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Psychiatrist Scott Alexander blogs at SlateStarCodex.com:
I remember one time one of my patients missed a session because his flight back from vacation was delayed. I told my supervisor this and he got angry with me, saying it was superficial to blame it on the flight instead of talking about which of my comments had triggered the patient and made him decide to miss his plane. I insisted that we’d had a perfectly good session the week before, that the delayed plane had just been a delayed plane, and me and my supervisor got angrier and angrier at each other for both missing what the other thought was the point. Finally I got on the Internet and managed to prove that my patient’s plane really had been delayed to the point where it was impossible for him to have made my appointment, at which point my supervisor switched the discussion to why it was so important to me to believe that his plane had been delayed that I would do an Internet search about it, and whether I was trying to defend against the unbearable notion that my patient might ever voluntarily miss one of our sessions. …
But this method also reminds me of something else. This is Christopher Hitchens:
“I think Hannah Arendt said that one of the great achievements of Stalinism was to replace all discussion involving arguments and evidence with the question of motive. If someone were to say, for example, that there are many people in the Soviet Union who don’t have enough to eat, it might make sense for them to respond, “It’s not our fault, it was the weather, a bad harvest or something.” Instead it’s always, “Why is this person saying this, and why are they saying it in such and such a magazine? It must be that this is part of a plan.”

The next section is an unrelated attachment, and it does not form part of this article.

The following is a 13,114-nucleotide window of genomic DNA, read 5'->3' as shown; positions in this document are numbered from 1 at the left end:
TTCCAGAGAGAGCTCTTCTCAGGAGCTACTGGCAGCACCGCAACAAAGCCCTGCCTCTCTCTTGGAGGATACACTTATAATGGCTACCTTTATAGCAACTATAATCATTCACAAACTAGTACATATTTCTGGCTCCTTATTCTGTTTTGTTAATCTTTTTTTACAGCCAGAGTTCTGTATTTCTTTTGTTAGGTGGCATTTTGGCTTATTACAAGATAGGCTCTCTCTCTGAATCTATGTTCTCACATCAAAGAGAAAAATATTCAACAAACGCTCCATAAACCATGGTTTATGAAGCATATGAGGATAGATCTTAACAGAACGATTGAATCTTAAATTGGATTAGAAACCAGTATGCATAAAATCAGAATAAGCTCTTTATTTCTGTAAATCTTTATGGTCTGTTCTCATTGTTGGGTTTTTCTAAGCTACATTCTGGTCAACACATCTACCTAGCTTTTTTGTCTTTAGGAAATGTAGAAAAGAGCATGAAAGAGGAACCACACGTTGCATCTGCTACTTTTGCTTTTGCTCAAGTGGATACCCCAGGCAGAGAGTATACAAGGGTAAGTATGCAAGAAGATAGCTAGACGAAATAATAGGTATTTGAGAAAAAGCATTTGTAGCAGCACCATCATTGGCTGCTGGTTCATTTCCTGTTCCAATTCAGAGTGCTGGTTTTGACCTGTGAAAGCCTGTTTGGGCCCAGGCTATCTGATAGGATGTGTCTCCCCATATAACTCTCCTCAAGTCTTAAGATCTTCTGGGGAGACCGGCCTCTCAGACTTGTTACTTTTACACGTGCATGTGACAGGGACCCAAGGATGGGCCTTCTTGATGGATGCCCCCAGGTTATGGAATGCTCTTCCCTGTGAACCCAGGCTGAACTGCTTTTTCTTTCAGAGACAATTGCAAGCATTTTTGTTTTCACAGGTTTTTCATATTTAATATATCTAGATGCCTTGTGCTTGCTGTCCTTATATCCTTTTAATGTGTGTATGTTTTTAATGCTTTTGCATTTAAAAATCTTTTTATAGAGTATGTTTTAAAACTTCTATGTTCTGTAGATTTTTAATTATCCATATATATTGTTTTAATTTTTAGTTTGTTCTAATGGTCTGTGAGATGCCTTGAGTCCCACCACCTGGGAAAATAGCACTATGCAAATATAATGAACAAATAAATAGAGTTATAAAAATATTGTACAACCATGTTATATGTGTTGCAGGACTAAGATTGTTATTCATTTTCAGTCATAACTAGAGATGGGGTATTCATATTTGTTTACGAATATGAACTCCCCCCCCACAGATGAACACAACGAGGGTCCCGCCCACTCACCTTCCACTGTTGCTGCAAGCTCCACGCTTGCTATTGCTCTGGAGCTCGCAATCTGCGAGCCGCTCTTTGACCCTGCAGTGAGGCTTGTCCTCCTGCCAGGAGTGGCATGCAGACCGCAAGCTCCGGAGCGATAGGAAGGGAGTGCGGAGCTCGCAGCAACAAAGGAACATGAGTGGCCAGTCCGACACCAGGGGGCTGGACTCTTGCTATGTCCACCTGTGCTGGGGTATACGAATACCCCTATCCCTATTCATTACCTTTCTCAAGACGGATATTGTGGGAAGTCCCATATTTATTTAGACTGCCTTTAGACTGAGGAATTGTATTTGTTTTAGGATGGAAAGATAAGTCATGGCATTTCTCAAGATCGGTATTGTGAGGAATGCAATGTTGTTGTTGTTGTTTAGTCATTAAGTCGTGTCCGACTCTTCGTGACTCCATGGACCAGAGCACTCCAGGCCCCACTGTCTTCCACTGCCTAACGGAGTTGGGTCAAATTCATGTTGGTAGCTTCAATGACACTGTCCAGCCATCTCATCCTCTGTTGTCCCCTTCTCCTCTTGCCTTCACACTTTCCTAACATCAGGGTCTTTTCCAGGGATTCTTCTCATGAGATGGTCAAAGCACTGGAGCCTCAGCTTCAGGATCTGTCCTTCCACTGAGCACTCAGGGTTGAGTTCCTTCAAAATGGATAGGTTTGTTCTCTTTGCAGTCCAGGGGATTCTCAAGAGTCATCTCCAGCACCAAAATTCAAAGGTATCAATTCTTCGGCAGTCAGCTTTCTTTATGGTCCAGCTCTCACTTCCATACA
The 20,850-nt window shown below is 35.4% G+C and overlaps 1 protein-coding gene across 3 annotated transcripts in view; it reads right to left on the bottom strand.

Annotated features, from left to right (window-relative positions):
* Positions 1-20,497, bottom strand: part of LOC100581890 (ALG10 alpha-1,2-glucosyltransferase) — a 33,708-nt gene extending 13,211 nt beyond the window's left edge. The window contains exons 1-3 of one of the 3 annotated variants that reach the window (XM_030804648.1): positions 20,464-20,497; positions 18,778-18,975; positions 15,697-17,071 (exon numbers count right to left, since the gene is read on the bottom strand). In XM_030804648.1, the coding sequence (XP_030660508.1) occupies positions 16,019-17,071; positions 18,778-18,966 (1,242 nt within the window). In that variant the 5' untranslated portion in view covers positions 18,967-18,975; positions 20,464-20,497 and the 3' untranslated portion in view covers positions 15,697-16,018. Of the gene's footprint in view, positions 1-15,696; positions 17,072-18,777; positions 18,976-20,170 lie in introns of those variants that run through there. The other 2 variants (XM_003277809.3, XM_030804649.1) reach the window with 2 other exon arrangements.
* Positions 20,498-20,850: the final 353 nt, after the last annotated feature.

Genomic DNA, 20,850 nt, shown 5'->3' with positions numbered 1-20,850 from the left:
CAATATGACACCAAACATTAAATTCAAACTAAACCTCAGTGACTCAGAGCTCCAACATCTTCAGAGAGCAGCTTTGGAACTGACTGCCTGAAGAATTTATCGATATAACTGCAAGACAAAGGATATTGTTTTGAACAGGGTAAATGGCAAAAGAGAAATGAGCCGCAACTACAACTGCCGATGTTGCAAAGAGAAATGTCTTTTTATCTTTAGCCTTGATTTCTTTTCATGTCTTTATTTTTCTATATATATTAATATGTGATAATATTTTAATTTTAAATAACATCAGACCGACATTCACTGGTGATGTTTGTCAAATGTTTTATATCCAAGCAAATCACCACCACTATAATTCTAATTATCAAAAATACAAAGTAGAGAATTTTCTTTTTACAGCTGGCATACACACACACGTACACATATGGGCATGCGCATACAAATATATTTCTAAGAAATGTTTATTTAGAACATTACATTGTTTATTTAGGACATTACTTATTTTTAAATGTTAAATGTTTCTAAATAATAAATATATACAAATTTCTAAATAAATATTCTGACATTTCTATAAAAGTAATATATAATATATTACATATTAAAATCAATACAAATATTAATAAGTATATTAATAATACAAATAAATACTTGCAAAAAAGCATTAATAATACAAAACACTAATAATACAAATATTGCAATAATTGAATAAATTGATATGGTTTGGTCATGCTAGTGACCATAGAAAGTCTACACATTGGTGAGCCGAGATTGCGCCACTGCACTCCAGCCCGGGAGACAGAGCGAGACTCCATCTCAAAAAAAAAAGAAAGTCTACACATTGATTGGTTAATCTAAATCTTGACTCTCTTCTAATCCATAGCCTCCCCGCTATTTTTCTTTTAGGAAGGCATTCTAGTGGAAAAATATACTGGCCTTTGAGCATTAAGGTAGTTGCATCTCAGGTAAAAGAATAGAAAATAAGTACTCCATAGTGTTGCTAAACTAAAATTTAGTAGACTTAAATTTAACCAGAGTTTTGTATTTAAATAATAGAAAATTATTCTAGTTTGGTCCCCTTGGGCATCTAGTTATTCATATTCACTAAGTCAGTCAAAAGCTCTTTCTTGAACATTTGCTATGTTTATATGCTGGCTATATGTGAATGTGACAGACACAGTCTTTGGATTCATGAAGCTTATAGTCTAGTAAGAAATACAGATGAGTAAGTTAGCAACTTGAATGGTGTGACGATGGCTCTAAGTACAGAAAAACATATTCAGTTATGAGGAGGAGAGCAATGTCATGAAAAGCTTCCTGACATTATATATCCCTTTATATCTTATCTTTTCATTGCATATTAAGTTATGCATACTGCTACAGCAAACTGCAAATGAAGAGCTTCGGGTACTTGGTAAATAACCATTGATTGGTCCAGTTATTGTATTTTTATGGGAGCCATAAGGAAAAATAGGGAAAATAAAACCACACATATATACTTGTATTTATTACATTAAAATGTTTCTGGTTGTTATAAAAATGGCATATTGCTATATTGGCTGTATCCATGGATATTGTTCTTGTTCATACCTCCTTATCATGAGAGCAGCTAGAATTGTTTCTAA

The avoidance of object-level discussion in favor of meta-level discussion can get really nasty, really quickly. … This can be more insidious when complaints are less dramatic and less binary – I know a lot of psychiatrists who will respond to people saying their medication isn’t working (or is causing side effects), with analyzing their motives for wanting to piss off their psychiatrist or stay unhealthy. And finally, this is absolutely fatal to any kind of complicated social discussion – the thing where instead of debating someone else’s assertion, you bulverize what self-interest or privilege causes them to believe it.
The Bulverist assumes a speaker’s argument is invalid or false and then explains why the speaker came to make that mistake, attacking the speaker or the speaker’s motive. The term “Bulverism” was coined by C. S. Lewis to poke fun at a very serious error in thinking that, he alleges, recurs often in a variety of religious, political, and philosophical debates.
I get this all the time: What kind of horrible character flaw must have motivated me to have learned so many quantitative facts and have thought so logically about the topic that everybody agree is important: diversity?